This is a subject in which I’m a strong believer. People call it cloud computing.
Do you know what a cloud computer is?
Well, I’m not going to give you the whole theory on cloud computing like the controversial Larry Ellison.
It is important to clarify two major differences.
- Infrastructure as a service
- Everything else, which normally starts with “something” as a service.
Infrastructure as a service
Traditional computers have their operating system installed into the hardware. In some cases, you can have software installed that enables you to run other operating systems inside the primary operating system that you have installed. Some examples are Vmware Workstation/Fusion, Oracle Virtual Box (Free)and Parallels. This software enables you to have virtual machines. It is also called a hypervisor and since you have a base operating system installed to run it, it’s n hypervisor type 2.
There are also Type 1 hypervisors that are basically virtualization software that don’t require an operating system to work. This means that they create virtual machines. This is more for high end deployments where one physical server can run many operating systems and you can have server clusters with redundancy. Some examples of software like this are Citrix Xen Server, Vmware Vsphere, Microsoft Hyper-V, Oracle VM.
When I state everything else, it is because the concepts can be broader and less different than each other. When you have “something” that “something” is pretty very much self-explanatory. As an example, Software as a Service (also abbreviated to SaaS), means you are getting software like you get a service by paying per use.
This example (software) is what I want to focus on. It is because in the SaaS (Software as a Service), that you will have the best opportunity to compose a information systems infrastructure on your own, that can provide for the operational needs of your company.
Everything else will probably need IT staff to help you out.
If you truly want to read more on cloud computing, you can start on the Wikipedia page for cloud computing.
Why cloud computing, why Software as a Service.
There are several reasons why one can opt to use the cloud computer instead of the traditional IT/IS.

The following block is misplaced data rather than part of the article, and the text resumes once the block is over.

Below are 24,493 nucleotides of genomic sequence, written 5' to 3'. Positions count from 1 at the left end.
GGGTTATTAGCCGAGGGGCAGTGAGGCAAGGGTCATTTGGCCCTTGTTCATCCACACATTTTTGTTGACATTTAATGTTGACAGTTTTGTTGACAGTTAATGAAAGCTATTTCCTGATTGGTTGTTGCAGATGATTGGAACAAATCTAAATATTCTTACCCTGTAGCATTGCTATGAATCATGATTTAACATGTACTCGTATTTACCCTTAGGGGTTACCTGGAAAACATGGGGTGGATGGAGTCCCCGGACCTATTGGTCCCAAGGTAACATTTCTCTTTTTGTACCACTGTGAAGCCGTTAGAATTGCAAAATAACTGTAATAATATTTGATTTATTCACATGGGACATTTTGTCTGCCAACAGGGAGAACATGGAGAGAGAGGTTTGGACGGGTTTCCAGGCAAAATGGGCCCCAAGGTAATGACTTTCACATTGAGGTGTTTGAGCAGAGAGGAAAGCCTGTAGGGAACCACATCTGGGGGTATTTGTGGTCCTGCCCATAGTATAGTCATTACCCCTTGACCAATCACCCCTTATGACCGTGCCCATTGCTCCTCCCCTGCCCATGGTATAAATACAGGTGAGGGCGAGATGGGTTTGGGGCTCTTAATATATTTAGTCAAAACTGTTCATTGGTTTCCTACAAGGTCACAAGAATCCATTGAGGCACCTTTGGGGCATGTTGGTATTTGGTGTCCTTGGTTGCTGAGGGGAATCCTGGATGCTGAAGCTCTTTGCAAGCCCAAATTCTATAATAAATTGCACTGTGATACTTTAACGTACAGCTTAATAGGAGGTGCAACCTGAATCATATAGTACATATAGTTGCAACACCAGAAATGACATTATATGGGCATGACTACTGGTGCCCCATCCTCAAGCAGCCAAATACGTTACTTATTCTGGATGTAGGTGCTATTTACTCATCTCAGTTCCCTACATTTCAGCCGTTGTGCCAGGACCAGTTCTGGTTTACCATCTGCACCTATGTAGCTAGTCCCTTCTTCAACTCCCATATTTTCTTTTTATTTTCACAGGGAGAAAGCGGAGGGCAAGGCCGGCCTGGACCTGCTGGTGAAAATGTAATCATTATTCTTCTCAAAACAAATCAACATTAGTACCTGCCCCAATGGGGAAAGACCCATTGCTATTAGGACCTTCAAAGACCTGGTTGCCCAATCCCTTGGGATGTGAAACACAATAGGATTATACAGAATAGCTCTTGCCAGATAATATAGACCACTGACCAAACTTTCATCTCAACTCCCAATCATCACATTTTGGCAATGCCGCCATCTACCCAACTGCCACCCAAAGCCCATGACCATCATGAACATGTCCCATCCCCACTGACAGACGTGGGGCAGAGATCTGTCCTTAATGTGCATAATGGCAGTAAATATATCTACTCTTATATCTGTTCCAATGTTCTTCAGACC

- Managed. Cloud providers will manage and ensure that the platforms are up and running.
- It’s fast. Most of the cloud services can be contracted immediately with no waiting for hardware acquisitions from software installation.
- Adjustable. This means that you can have 10 users today, 30 tomorrow and 20 next week.
- Scalable. Good providers will hold all of the necessary conditions for your platform to scale if necessary.
- Backups. SaaS will have backup strategies implemented as well as disaster recovery in-place that you don’t have to worry about that.
- Self service. If it’s not self service you are probably dealing with traditional hosting, dedicated servers or VPS which is not a true cloud offer.
- It’s global. You are not tied to anything other than an Internet connection.
- Limited. You have to stick to what the offers are, custom applications and software can be done in Cloud. However, you’ll have to use PaaS, Iaas (off-scope in this article).
- Expensive. It can be considered more expensive if you ignore the advantages above as well as the cost of hardware, electricity, hvac and software/hardware support contracts..
- Security. You don’t control your data like you would with a on premise (meaning no cloud) solution. Some people may argue with this, but the bigger providers ensure data protection certification. Nevertheless, nobody can comply with 100% security. This includes both the cloud provider and you.
- Data location. Some countries, depending on your business type, might forbid you to have your data outside your country’s borders. You may still use SaaS but you may have fewer options to choose from.
If you’re thinking about the security (3) bullet, ask yourself this:
How can you be absolutely sure that on premise software doesn’t have a bug that leads to a Trojan horse? How much personal and important information do I have in my personal emails, social networks and online shopping services?
Long ago, a small company would need to contract consulting services and spend considerable upfront money on hardware and software just to enable that company to be on the edge. Every given company can now have access to high end software and programs. They offer readily available and redundant infrastructures that allow them to run with (almost) no faults.
If you are starting a business, the only thing that you need is an Internet connection and the devices that enable you to reach your services, which can be email and productivity with Google Apps and Zoho, your website in Squarespace, your CRM in Salesforce.com and your HR on Workday. Just to state some examples.
It’s all “yours” and at the reach of your finger tips.